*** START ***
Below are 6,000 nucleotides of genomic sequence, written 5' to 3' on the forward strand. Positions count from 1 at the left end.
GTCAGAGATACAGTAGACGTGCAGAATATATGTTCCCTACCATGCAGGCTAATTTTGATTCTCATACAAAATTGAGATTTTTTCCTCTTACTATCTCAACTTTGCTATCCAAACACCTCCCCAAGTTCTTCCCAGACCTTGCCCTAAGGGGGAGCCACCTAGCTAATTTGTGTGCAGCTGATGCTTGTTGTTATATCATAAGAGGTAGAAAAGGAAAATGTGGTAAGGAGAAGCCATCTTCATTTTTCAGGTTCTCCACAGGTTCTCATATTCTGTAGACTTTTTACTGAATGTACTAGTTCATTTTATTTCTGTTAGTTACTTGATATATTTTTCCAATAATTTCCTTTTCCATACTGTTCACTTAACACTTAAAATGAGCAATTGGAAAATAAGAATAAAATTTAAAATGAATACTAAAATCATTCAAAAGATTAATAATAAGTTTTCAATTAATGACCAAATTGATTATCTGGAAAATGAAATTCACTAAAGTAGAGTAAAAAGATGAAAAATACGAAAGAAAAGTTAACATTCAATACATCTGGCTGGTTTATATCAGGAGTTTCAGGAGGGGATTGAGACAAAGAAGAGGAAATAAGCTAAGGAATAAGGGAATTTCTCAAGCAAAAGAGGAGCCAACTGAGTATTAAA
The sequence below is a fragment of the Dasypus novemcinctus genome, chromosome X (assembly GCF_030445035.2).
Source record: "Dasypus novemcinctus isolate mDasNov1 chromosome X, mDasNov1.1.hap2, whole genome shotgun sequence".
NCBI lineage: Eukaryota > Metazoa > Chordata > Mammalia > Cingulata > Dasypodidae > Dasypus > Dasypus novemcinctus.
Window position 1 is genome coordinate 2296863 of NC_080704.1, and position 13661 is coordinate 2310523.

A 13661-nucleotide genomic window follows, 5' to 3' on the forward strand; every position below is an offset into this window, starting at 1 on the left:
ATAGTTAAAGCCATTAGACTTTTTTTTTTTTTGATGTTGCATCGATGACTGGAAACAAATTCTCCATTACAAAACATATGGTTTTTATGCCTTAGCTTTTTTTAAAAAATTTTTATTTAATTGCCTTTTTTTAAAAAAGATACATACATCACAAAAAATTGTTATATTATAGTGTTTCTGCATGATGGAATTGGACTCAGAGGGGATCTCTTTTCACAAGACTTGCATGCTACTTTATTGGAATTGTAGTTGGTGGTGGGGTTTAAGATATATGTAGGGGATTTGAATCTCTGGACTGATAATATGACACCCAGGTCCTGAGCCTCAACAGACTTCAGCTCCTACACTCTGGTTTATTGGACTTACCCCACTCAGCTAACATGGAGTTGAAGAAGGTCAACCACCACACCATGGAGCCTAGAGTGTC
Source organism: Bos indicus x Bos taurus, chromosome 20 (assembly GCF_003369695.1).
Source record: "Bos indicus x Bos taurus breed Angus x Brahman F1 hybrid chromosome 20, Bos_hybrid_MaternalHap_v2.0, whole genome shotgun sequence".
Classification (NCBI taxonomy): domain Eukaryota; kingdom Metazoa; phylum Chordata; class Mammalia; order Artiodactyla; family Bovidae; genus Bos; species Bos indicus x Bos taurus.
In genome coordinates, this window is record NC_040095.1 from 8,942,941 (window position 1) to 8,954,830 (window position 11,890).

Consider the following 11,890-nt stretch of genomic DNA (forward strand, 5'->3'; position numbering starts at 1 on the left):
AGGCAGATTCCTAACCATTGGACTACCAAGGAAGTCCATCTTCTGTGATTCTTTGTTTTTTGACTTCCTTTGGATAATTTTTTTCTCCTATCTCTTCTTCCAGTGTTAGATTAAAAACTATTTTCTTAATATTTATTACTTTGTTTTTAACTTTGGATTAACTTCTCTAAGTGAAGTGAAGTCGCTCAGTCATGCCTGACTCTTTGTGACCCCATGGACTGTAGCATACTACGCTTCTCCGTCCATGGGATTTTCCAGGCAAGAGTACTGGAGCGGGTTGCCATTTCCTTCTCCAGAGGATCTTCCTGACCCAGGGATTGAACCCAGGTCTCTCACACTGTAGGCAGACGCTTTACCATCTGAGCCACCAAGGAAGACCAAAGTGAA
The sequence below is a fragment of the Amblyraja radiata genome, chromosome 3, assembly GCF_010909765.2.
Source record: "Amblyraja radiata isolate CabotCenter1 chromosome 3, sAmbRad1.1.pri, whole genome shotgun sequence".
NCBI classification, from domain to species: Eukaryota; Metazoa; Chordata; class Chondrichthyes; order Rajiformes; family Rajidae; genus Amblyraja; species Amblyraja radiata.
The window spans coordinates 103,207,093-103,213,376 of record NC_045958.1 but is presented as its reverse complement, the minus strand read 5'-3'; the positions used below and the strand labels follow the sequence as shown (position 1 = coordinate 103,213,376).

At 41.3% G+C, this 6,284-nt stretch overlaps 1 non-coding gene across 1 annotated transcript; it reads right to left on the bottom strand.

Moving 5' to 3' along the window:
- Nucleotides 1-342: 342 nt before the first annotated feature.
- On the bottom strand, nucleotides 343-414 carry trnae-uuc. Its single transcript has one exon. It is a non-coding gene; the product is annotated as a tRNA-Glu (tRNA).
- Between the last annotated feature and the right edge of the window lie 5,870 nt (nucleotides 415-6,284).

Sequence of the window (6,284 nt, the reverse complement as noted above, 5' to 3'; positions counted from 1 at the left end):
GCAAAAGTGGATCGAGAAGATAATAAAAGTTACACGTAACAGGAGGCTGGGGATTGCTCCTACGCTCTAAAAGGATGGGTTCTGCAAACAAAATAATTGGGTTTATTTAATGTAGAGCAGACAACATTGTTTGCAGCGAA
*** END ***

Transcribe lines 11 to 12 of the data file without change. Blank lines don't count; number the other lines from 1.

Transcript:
Classification (NCBI taxonomy): domain Eukaryota; kingdom Metazoa; phylum Chordata; class Mammalia; order Artiodactyla; family Bovidae; genus Bos; species Bos indicus x Bos taurus.
In genome coordinates, this window is record NC_040095.1 from 8,942,941 (window position 1) to 8,954,830 (window position 11,890).